As I listened to an interesting podcast the other day (The Cortisol Connection to Weight Gain), I heard the same theme that the nurse practitioner had discussed in her office, as they said “abdominal fat has four times more cortisol receptors than any other fat cells in our body”. If so, I ascertained that the extra weight I gained because of stress was actually giving additional parking spaces to the cortisol that I was trying to decrease.

I also realized I’d quit reading labels as carefully as I had before, that I’d been letting some bad foods creep back into my diet. One particular culprit that is known to add stress to the body is high fructose corn syrup, as even a quick search on PubMed will show about this man-made sweetener. One study described the relationship between “Fructose-induced inflammation and increased cortisol: A new mechanism for how sugar induces visceral adiposity”. In other words, consuming fructose leads to inflammation that increases cortisol that increases belly fat! It couldn’t be clearer!

There is also new research that the opposite is also true, that “decreased consumption of added fructose reduces waist circumference and blood glucose”. So what is high-fructose corn syrup and where would it be found in your diet? Everywhere. It is a cheaper alternative to even sugar, so manufacturers sneak it in. The only way to find it is to read labels. According to Dr. Mark Hyman, “In America today, we are eating huge doses of sugar, especially high fructose corn syrup. It is sweeter and cheaper than regular sugar and is in every processed food and sugar-sweetened drink. Purging it from your diet is the single best thing you can do for your health!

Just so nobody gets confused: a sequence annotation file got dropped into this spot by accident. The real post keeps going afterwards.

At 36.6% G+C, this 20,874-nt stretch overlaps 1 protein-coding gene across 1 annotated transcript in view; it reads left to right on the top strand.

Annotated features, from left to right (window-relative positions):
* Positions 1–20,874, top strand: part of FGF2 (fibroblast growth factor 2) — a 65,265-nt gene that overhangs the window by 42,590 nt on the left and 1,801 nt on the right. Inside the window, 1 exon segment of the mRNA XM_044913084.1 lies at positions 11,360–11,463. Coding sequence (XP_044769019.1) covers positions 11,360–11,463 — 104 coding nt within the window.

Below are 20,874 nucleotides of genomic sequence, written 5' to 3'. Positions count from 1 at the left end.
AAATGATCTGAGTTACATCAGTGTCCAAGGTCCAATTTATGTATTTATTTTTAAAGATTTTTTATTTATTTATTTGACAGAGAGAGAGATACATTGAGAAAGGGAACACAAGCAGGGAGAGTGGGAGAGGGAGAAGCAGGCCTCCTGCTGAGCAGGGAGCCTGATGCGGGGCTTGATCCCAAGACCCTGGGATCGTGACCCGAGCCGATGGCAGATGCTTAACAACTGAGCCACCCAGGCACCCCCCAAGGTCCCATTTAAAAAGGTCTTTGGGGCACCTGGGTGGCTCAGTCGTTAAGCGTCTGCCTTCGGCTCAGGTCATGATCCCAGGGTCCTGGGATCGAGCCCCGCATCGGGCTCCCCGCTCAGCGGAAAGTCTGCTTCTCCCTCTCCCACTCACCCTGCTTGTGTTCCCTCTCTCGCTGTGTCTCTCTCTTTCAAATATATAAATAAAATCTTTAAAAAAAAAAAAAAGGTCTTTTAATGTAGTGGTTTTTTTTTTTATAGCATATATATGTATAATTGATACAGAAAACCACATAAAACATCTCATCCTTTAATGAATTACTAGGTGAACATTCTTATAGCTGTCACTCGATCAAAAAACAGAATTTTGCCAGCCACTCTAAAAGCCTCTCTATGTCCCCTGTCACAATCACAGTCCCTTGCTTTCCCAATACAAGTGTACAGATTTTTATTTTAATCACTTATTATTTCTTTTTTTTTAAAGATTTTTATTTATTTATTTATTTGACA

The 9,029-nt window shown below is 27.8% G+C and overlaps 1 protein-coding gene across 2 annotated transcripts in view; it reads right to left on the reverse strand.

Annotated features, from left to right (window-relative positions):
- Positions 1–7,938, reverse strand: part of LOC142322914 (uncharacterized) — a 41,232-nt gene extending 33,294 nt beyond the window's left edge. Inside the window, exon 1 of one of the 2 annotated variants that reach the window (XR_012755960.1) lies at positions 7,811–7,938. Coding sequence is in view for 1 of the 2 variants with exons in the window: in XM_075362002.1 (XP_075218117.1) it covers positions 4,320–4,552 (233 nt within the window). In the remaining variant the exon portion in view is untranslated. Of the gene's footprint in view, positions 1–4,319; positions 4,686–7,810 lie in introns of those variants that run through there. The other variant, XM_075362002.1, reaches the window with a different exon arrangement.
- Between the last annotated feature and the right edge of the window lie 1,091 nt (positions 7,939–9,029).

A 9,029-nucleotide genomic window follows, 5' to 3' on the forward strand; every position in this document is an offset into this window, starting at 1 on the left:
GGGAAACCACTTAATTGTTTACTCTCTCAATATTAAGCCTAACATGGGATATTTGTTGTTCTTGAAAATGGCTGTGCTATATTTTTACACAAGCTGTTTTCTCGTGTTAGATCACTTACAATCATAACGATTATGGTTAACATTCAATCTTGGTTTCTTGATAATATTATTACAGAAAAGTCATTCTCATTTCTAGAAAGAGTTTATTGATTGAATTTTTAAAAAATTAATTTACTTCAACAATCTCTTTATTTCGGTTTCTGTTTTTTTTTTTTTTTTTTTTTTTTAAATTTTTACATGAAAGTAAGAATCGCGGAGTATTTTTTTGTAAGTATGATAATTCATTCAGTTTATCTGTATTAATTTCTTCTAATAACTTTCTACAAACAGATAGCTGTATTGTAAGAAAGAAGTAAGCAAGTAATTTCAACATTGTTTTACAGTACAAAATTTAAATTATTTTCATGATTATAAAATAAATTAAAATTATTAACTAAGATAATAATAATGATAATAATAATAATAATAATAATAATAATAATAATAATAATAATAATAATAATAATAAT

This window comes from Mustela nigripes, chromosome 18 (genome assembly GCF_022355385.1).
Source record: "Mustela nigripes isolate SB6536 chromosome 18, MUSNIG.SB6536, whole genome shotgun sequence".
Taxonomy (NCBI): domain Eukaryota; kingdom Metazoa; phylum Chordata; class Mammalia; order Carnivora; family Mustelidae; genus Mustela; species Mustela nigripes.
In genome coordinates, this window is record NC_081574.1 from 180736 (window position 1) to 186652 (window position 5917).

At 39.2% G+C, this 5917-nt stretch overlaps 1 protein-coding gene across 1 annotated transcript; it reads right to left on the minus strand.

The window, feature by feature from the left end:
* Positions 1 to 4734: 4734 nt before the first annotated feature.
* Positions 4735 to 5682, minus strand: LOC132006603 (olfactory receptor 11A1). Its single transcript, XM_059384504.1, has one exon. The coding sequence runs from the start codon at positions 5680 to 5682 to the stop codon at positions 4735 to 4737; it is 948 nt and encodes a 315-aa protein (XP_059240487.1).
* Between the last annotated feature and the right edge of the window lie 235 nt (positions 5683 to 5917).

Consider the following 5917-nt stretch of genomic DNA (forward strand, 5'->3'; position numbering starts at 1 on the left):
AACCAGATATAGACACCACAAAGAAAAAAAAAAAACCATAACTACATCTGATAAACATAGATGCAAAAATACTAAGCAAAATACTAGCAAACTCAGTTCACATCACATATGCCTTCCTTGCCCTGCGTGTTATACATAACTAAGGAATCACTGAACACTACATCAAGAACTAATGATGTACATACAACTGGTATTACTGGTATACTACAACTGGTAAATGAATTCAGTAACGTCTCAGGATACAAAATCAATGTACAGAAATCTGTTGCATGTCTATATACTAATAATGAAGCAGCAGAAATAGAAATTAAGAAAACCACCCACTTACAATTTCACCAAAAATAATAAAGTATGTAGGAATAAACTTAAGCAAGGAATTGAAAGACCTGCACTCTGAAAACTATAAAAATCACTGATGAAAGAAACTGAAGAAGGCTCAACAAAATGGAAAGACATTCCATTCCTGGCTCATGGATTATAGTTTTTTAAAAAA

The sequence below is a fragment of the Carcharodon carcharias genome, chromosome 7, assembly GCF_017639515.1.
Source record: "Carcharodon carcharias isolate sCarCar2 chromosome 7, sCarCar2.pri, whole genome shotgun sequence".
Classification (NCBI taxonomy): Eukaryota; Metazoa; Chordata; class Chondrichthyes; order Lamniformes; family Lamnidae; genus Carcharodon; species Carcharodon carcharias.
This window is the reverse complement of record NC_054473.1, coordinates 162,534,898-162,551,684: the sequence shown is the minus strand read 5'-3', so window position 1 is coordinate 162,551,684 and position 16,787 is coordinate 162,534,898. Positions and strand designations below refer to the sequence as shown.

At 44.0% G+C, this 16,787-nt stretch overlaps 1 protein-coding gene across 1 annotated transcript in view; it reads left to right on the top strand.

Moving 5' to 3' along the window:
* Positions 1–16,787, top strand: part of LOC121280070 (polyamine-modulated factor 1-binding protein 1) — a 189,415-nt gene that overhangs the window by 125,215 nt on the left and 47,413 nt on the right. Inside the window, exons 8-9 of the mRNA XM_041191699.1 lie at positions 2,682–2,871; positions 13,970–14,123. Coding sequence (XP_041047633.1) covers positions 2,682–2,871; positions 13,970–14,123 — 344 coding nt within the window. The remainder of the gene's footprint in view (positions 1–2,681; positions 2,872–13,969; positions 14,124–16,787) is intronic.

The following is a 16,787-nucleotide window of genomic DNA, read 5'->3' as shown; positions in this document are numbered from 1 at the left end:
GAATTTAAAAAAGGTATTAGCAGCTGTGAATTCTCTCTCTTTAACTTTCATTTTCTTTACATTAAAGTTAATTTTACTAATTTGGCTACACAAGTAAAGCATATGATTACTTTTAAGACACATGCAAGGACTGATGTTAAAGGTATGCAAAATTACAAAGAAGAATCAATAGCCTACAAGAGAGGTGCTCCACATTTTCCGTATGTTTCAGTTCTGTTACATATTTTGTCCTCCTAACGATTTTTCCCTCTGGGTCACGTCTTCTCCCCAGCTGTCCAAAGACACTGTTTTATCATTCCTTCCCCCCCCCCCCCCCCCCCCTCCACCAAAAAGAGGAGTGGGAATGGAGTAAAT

Wow, that is a bold statement by Dr. Hyman, but knowing that consuming high fructose corn syrup actually increases my cortisol levels, it is certainly worth the effort to uncover and avoid, simply to decrease your own stress levels.

Lastly, I will leave you with an evidence-based list of daily things you can do to lower your own cortisol level, according to Matthew Thorpe, MD, PhD. Starting with many things you probably already are aware of, such a good sleep hygiene, mild exercise, eating healthy foods, he ends with something you might have overlooked: “For those with spiritual inclinations, developing faith and participating in prayer can help control cortisol. Whether you’re spiritual or not, performing acts of kindness can also improved your cortisol levels”.

Praying for each of you, Dear Plaid Sisters, during this challenging time that you will be able to discover ways to lower your stress levels and find peace!

Cindy Carter
Working as an advocate for mothers and babies since the early eighties with a passion to serve, Cindy spent about 10,000 hours with families of twins, triplets, and quads. She’s also spoken at local, state, national, and international conferences since...Read More